The Usability Blog
A Practical Guide to User Experience Insights

Website Personas: A Practitioner’s Guide – Predictive Personas© (1/7)

You are about to embark on a major site redesign. Your team has come up with a raft of ideas, covering everything from exotic product simulators to a new color palette. How do you evaluate the ideas? You can’t afford to poll users as each new idea emerges. You typically need to dig more deeply into user reaction than simple feature ranking exercises allow. You certainly have neither the time nor the budget to explore every idea. So how do you choose?

Let’s assume your team’s list of ideas includes a mobile-optimized version of your site. The idea triggers immediate questions. What sort of design should you use? Should you promote it? How should mobile be integrated into the brand experience? Which visitor types are most likely to use it? Where will they be located when accessing it? What will they be trying to accomplish?

If you don’t have well-developed personas, answering questions like these becomes a crap-shoot, an exercise in advanced guessing, which is the same as an exercise in regular guessing. You have a 50/50 chance of being right.

The persona responses below, however, demonstrate how you can answer these types of questions definitively IF you have a set of well-researched, diligently crafted personas. Not only can you predict HOW your visitors will react to a mobile-optimized site, you can explain WHY they will react that way.

Billy Boomer – A mobile version of the site is of no use to him BECAUSE his eyesight and dexterity are eroding faster than his patience and he uses his smartphone for little other than calls and the occasional text

Vince Value – He would use the mobile site IF it gave him access to the same tools he currently uses for product comparison and evaluation; thoroughness (the process) is more important to him than convenience (the context of use)

Annie Always – She would use a mobile site BECAUSE she is stretched, stressed, and sleep-deprived these days and snatches even the briefest opportunities to shop, most often during the intervals between ferrying kids from one activity to another

Cason Committed – He would embrace a mobile experience BECAUSE it plays to his identity as an early adopter and expert in all things related to life-enhancing technologies

Reggie Reluctant – He would NOT investigate a mobile site UNLESS he was incented or given a personally compelling reason; he wants to be seduced into new experiences, not be seen to be seeking them out

Jessie Joiner – She will use a mobile site IF she sees her friends using it; she will use it less out of personal utility than out of a need to be in step with her peer group

Note the emphasis of the CONJUNCTIONS. These are the proof of predictability. The presence of conditional or causal conjunctions illustrates the depth of the team’s understanding of their personas’ attitudes and underpins the confidence with which they can predict persona responses. The design team can pose any question – content-, layout-, design-, feature-, or function-related. They can explain not only how their personas think, but why they think that way. They can predict responses to almost any stimulus.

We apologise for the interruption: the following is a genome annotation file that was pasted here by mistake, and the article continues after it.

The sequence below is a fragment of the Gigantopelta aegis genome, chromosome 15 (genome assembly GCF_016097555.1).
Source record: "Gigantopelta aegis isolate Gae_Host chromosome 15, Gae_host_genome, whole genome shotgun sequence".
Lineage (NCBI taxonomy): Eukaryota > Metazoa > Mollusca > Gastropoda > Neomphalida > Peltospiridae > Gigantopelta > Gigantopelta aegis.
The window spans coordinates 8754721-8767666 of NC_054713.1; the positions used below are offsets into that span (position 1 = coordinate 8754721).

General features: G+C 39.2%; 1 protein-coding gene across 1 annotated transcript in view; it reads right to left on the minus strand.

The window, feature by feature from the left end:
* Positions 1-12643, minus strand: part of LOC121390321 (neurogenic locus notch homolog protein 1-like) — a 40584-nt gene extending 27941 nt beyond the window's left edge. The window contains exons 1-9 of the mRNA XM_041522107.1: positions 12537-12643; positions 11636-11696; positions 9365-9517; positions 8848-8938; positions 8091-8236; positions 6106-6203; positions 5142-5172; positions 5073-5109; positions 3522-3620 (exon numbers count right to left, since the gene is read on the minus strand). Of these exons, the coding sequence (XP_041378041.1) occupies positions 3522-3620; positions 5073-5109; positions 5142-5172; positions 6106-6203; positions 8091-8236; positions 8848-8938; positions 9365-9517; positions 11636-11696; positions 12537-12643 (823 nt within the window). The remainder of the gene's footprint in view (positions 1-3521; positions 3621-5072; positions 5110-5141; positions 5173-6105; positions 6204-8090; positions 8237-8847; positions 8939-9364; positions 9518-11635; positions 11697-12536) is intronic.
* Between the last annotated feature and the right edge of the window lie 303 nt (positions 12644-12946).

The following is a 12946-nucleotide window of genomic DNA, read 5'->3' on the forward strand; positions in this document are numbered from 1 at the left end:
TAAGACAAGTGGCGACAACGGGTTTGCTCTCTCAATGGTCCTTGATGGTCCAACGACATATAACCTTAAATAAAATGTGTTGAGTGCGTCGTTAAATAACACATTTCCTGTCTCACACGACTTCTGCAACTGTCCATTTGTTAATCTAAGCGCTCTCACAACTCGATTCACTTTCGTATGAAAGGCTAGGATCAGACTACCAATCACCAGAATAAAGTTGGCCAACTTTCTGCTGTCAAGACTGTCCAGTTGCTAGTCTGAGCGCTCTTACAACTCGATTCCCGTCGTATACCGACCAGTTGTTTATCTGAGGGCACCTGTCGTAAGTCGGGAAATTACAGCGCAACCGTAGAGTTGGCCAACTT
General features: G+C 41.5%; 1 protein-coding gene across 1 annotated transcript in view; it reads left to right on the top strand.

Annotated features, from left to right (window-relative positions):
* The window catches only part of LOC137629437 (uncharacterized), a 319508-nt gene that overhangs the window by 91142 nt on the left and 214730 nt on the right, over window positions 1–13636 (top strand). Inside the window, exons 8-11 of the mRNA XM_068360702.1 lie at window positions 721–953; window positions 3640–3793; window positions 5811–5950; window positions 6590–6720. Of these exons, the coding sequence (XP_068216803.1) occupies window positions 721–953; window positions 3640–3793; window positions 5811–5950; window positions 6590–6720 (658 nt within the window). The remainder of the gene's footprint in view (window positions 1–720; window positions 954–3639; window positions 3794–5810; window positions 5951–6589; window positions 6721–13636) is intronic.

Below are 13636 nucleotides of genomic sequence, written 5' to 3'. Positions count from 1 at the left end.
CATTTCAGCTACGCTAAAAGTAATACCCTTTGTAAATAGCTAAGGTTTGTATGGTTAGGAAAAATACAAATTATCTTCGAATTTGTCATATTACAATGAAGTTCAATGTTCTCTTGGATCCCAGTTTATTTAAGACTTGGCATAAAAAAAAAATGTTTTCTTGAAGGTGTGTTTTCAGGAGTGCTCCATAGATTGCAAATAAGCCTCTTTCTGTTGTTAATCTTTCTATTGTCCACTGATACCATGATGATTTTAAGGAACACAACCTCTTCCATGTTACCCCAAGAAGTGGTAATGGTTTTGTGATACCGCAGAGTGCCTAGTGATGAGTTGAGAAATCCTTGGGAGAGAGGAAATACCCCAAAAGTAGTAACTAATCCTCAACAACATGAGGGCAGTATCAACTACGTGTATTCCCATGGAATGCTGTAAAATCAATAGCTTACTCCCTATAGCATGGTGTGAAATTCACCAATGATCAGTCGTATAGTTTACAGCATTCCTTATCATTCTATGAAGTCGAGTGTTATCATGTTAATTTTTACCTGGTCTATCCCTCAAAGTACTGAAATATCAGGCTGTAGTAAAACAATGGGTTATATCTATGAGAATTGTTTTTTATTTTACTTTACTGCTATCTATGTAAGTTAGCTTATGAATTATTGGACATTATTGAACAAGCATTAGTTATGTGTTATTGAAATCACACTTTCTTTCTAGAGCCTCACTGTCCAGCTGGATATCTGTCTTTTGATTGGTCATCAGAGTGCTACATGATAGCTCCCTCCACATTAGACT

This degree of certitude takes the guesswork out of design and makes the decision-making process run faster and more confidently than could otherwise be the case. Agencies we have worked with maintain that this process reduces development time by weeks. (One agency estimated it had reduced development time by two months in comparison to recently completed, large-scale projects.) The ROI on that kind of saving is too obvious to need quantifying.

Let’s look at this predictive capability within the context of a brand site. The design ideas up for discussion in this instance include the need for a persuasive registration page. Similar questions ensue: How do you know if visitors will use it? What sort of design should you use? Should you offer an immediate incentive or should you simply list the advantages that accrue to registrants? How should registration be integrated into the site experience?

If you had personas like these, you would know that:

Sammy Social – Registration would be his first action from the home page BECAUSE “the need to belong” is his driving motivation

Val Vanity – She would register IF it elevated in some visible way her status with the brand and provided additional access

Nellie Nervous – She would register BECAUSE she cannot leave any stone unturned and would worry she’d missing out on something valuable if she didn’t register

Campbell Committed – He would register BECAUSE it is the responsible thing to do in a relationship built on trust and communication

A design team can achieve this level of insight only through a disciplined, training-enabled approach to persona development and application. There are five primary elements to the process. You won’t find them (as a single, coherent process) in the “best practices” webinars of the likes of Forrester, where the experts are not so much practitioners as they are collators. In the next five blog posts in this series, you’ll learn how real practitioners do it. Stay tuned.

– Roger Beynon, CSO, Usability Sciences

Interested in talking with us about Personas? Contact us over at http://www.usabilitysciences.com


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